Hopefully the other studios will take note and realise that fanservice doesn't have to be aimed at the groin.
I watched this in Japanese with no subtitles without any knowledge of the previous installments of Kara no Kyoukai. I didn't understand a lot of the story but I can say that this is visually one of the most beautiful animes I've seen. Strangely enough it's like watching a really good AMV. Lots of music, nicely edited scenes and graphic action. The experience was enhanced because I got to see it in theater.
This movie, Kara no Kyoukai Remix: Gate of Seventh Heaven, is basically an hour long recap of what happened so far in the first 6 movies. If you haven't watched any of the previous movies, you will not understand what is going on.
Basically in this movie, short clips of the first 6 movies are put together in random sequence. The short clips summarizes the movies.
The reason why I gave this movie a 7 out of 10 for Story is because there wasn't really any development in the story. It was only a bunch of old scenes from the previous movies thrown together.
The art for all the Kara no Kyoukai movies were done extremely well in my opinion. There was a lot of details in almost all the scenes.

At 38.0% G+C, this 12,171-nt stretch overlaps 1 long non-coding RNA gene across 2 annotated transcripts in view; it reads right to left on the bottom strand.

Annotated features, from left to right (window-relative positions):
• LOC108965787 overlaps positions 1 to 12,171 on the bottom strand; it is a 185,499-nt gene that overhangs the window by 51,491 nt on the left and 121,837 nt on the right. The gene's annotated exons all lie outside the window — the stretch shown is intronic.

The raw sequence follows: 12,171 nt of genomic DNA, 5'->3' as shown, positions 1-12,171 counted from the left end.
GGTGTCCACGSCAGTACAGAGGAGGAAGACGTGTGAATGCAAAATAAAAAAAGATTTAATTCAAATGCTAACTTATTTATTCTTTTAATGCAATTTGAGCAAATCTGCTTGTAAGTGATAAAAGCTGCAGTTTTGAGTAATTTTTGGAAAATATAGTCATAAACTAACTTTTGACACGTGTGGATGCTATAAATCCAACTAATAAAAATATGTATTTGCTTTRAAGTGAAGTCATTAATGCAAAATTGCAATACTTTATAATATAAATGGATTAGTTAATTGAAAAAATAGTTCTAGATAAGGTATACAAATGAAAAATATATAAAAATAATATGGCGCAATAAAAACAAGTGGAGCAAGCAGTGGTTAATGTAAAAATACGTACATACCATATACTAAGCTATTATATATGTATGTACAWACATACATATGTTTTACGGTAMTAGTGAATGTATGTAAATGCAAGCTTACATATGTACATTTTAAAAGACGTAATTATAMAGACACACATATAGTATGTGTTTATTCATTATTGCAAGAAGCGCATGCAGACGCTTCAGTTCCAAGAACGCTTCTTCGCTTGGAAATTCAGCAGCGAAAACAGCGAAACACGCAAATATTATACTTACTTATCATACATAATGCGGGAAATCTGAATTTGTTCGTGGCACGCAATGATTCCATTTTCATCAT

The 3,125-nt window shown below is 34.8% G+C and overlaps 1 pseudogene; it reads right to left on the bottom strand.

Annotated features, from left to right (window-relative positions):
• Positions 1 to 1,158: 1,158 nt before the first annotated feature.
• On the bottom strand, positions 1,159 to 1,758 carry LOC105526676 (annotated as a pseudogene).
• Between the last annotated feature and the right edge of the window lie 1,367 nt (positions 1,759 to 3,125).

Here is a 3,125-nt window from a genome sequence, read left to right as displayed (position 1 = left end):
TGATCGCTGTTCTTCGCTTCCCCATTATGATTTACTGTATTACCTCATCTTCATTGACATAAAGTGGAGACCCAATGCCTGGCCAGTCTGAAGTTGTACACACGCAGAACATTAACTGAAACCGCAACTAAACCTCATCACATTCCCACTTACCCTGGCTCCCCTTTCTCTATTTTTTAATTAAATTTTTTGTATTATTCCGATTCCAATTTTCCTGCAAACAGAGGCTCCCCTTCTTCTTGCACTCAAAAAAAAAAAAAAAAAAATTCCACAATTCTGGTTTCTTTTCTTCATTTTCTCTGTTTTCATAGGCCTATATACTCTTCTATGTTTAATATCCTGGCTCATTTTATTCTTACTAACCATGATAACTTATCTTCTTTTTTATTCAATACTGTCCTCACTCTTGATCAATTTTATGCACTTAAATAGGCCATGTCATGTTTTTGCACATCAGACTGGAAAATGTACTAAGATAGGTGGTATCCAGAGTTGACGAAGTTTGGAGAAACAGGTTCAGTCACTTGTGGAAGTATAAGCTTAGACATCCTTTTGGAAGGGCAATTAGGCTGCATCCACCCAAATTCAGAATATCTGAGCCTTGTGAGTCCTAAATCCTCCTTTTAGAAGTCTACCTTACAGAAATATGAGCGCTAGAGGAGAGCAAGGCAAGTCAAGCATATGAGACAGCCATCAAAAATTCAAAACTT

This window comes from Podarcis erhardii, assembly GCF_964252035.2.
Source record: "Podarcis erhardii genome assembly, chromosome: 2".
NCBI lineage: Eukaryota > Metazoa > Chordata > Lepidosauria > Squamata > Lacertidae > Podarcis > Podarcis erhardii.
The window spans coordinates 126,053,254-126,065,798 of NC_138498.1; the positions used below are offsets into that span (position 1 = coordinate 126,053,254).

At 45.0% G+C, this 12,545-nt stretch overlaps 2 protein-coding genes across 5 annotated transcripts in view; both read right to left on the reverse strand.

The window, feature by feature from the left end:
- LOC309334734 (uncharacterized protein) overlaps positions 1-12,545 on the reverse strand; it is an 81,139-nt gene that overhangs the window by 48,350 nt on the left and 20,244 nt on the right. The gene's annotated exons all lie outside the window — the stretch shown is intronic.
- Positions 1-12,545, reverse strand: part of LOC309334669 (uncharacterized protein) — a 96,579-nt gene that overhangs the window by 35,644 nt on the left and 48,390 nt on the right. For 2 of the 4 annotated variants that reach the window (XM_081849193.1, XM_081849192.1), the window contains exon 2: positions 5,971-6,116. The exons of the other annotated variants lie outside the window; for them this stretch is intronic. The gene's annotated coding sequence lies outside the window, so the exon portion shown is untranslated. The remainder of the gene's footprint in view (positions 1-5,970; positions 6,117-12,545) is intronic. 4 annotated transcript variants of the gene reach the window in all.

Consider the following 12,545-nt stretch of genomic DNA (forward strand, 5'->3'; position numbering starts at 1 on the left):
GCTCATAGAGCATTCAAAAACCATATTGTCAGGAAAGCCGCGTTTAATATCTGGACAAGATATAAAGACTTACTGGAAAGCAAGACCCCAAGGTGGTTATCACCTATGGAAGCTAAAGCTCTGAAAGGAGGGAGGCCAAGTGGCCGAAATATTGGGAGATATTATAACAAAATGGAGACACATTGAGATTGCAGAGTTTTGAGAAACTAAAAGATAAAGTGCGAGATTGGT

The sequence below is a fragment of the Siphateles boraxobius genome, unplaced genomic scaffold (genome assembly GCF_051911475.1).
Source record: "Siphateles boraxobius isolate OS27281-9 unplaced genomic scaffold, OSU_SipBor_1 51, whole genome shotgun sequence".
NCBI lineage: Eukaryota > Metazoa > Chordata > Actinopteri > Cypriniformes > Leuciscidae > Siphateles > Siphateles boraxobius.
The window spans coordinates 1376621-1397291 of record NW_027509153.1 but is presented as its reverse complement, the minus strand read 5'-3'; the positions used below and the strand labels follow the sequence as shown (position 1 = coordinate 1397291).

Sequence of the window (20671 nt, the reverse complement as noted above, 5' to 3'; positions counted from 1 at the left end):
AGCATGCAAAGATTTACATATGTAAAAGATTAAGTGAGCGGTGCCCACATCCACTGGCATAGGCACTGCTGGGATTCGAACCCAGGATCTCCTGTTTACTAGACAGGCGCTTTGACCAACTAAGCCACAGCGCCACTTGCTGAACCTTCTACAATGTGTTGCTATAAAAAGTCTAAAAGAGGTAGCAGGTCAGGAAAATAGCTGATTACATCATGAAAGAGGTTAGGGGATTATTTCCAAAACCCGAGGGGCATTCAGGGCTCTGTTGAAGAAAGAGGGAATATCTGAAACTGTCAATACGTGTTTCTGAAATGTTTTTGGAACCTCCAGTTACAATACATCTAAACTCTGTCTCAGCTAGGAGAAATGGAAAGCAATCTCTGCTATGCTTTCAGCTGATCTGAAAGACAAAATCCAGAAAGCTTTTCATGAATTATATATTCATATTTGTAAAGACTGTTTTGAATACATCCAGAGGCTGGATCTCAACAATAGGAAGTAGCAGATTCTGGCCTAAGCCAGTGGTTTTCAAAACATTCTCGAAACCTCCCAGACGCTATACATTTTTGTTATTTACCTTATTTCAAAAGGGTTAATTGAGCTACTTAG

The sound was amazing. There were a lot of songs that were played alongside the movie so that it wouldn't keep the viewers who watched the previous movies bored. The music and songs matched what happens in the movie and scenes.
The character's personality didn't change, they remained the same.
I gave this movie an 8 out of 10 because there wasn't any real development in the movie. This movie was just a recap of what happened this far. The music that was played alongside the movie was what made me stayed glued to my seat for this music. I enjoyed the music a lot.
Kara no Kyoukai is infamous of being a bit confusing in its chronological order in the previous movies
This recap is strongly recommended if you have already watched the first six movies.
the movie is organized in chronological order which prepares you for the final 7th movie
Also if you're a fan of "Kara no Kyoukai" theme songs this is definitely for you!
a collection of the best and most important scenes with some new extra scenes ending with a beautiful AMV followed by every movie main theme within the credits